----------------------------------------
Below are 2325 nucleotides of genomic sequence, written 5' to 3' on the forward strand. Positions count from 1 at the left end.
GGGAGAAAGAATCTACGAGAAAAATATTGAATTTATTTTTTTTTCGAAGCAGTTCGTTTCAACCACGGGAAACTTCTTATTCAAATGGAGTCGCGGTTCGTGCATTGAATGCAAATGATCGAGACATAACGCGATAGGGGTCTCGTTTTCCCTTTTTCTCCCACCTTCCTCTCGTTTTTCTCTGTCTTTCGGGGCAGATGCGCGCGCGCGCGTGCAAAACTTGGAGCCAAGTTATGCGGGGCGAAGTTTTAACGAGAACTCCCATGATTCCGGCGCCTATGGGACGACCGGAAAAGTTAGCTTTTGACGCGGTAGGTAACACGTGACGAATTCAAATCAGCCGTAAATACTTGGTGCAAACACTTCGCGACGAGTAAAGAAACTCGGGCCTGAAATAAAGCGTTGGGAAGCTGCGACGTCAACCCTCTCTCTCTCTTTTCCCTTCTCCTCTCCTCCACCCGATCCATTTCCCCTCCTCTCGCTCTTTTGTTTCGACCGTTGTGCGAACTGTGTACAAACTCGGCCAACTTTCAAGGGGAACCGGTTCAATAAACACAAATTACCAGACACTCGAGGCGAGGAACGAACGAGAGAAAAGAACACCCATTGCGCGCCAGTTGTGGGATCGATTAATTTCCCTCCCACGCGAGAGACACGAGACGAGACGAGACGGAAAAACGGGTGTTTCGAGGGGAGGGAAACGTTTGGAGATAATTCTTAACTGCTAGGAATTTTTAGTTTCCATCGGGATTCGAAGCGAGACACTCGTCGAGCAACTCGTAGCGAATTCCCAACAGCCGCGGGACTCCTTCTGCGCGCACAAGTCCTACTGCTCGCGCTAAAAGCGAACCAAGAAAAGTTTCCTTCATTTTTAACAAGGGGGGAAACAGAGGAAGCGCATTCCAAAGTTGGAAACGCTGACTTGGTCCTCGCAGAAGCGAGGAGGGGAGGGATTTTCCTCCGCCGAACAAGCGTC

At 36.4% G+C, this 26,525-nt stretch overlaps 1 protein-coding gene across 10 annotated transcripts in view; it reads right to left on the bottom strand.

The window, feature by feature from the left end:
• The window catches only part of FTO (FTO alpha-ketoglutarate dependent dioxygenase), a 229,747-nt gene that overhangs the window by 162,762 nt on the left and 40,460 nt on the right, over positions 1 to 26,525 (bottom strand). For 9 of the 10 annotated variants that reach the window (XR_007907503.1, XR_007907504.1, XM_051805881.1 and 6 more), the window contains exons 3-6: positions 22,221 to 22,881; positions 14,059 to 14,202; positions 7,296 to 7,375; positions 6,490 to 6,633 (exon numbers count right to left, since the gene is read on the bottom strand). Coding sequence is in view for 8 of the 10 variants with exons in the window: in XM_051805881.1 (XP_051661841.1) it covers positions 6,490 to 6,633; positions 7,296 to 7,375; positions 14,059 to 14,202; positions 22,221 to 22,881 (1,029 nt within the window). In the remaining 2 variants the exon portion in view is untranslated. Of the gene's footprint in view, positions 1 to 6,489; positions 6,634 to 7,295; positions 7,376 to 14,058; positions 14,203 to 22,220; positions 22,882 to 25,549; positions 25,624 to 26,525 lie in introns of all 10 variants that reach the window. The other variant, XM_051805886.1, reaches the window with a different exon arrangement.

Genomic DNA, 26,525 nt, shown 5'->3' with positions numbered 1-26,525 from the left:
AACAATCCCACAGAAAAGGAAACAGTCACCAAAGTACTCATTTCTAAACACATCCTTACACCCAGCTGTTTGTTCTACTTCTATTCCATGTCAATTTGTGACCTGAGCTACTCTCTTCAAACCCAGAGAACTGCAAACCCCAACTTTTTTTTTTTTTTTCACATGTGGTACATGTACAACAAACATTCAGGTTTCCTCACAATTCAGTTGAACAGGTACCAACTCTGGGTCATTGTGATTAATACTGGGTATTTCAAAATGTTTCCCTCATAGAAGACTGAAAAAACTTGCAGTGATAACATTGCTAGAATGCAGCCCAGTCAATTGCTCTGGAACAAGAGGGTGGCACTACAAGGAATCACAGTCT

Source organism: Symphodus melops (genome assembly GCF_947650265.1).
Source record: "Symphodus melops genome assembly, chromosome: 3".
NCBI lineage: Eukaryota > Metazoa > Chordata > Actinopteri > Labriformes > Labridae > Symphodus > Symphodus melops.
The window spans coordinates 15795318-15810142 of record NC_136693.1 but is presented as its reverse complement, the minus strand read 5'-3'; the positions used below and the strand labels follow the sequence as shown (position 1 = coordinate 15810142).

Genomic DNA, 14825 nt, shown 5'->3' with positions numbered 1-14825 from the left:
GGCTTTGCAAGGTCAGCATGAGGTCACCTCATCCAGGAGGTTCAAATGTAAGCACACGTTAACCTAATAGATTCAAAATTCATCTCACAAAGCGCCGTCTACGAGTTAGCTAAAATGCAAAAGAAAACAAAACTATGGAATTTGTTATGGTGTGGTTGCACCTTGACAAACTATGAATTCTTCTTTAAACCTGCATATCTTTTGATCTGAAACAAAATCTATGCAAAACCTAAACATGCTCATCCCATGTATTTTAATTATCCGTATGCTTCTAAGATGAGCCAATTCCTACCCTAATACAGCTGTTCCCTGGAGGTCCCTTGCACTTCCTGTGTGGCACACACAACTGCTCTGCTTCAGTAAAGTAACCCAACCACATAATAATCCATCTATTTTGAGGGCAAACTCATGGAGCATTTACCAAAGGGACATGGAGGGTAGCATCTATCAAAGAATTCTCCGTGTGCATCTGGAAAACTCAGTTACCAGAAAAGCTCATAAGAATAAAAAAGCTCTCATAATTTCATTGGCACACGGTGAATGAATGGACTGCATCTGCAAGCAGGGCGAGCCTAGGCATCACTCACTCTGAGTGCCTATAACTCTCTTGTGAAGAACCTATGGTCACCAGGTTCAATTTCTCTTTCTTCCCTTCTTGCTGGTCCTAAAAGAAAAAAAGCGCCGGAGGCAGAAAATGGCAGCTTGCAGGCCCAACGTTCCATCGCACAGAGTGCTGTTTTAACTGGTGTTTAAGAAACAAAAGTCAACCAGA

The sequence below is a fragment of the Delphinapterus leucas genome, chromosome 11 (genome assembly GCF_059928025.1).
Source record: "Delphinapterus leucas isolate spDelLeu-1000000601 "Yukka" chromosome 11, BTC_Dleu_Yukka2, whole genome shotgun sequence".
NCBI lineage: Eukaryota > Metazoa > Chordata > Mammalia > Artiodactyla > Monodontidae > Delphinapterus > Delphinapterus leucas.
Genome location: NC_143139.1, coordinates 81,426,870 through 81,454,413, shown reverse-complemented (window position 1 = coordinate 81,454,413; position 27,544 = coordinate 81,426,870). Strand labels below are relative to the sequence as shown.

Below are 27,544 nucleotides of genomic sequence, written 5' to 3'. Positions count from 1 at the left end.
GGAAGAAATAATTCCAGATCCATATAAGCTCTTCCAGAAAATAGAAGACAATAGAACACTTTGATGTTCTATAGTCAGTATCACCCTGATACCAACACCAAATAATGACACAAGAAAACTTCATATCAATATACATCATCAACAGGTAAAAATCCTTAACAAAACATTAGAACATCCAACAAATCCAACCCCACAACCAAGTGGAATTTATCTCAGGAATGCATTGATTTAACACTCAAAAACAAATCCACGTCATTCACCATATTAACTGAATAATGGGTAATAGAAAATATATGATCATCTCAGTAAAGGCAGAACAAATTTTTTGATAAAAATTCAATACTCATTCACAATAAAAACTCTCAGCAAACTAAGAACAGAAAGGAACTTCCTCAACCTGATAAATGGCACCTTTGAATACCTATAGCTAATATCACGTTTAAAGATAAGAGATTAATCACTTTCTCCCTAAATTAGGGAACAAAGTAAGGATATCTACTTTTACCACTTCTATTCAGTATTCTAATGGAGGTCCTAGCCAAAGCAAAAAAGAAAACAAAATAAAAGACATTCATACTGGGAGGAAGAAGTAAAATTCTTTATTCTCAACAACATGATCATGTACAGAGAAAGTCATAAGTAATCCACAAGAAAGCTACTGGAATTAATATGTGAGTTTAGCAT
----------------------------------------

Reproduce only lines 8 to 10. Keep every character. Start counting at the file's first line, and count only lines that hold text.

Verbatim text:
Source organism: Symphodus melops (genome assembly GCF_947650265.1).
Source record: "Symphodus melops genome assembly, chromosome: 3".
NCBI lineage: Eukaryota > Metazoa > Chordata > Actinopteri > Labriformes > Labridae > Symphodus > Symphodus melops.